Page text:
The Unethical Actions Of The IRS And Why We Shouldn’t Be Surprised


This entire embarrassing episode of the IRS’ political intimidation and manipulation through false audits and stalling the certification of applications for the creation of non-profits, demonstrates the sad reality that political activism that’s grounded in extreme devotion (religious?) or allegiance to political ideology has replaced Christianity as America’s civil religion.

That the IRS (which is supposed to be apolitical) would purposely and specifically target groups and individuals who shared differing ideological and religious worldviews from their own- or the president’s- is an example of how far our culture has degenerated from a common civility. People could at one time, disagree without being disagreeable; now we’ve slouched toward a justified incivility where the ends- regardless of how wrong- always justifies the means (lying, character assassination  intimidation, public embarrassment, etc.).

Equally as disconcerting is the fact that the IRS employees who’re guilty of such actions- be it through direct knowledge and participation or being passively involved by not alerting authorities/bringing this to the public’s attention sooner, will walk away with little condemnation or punishment.  Or, as in Lois Lerner’s case, plead the 5th with no serious repercussion.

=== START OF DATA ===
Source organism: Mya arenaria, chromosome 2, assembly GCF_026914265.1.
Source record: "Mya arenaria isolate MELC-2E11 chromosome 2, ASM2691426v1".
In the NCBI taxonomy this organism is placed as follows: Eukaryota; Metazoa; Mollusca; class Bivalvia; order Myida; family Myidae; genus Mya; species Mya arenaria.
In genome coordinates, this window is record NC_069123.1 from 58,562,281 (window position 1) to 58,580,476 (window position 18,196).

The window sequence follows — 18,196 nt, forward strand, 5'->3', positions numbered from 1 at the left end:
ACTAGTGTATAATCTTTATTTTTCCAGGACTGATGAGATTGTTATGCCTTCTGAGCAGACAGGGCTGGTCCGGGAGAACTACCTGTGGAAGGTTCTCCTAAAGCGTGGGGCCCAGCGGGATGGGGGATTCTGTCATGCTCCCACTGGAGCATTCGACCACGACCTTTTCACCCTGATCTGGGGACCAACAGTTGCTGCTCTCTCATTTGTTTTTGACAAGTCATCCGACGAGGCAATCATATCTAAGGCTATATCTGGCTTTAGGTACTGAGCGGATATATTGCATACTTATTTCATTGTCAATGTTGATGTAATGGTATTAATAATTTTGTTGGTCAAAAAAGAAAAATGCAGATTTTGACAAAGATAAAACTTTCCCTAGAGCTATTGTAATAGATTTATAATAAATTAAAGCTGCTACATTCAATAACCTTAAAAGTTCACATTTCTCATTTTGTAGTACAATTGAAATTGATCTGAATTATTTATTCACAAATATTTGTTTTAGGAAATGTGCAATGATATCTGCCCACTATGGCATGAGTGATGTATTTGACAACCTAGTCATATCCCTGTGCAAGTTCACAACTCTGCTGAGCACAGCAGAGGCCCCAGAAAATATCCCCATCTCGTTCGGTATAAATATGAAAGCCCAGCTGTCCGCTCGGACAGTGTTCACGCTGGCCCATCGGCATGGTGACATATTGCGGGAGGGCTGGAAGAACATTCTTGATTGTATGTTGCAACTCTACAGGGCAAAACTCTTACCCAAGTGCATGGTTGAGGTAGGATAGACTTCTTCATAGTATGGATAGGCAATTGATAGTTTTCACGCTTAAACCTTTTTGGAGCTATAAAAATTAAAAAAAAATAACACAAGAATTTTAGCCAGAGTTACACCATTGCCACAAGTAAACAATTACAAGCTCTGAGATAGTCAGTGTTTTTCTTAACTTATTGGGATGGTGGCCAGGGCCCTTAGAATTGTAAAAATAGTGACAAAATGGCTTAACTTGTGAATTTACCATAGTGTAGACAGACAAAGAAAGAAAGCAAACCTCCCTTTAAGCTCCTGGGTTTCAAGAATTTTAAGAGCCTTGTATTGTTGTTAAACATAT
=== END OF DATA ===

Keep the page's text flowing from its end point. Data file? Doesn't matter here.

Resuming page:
lois lerner

This lack of moral character and leadership that is sadly all too prevalent among many folks today is a product of the culture in which we created.  Our culture has for far too long, excused questionable ethics and the behavior that flows from it.  Rather than personalizing ethical morality, we’ve privatized it. Worse still, we’ve relativized it and condemned those who would judge it. Thus the lack of character displayed by many civic and religious leaders, teachers, parents and the children they raise shouldn’t shock us.  It’s the logical conclusion of the lack of shame that  a non-judgmental society creates.  We’ve set this pattern in motion and as a result, we have ourselves to blame.

The interesting thing is that we know how to rectify this glaring problem, but we may not have the scruples to say it, let alone initiate it.

As a side note, it would seem to me that all audits conducted by the IRS during the past several years have now been called into question.  Who’s to say that those who’ve been subjected to the anxiety and inconvenience that audits produce weren’t specifically targeted for religious, political or ideological reasons?  For example, if a person who examines DNA taints one test sample- intentionally or by accident, aren’t all test samples performed by that examiner then called into question?  It should apply here as well.

* Update. For purposes of clarification, when I say “civic religion,” I’m referring to religion or religious practices in a cultural sense, not something instituted by government, which should be recognized as implied within my statement.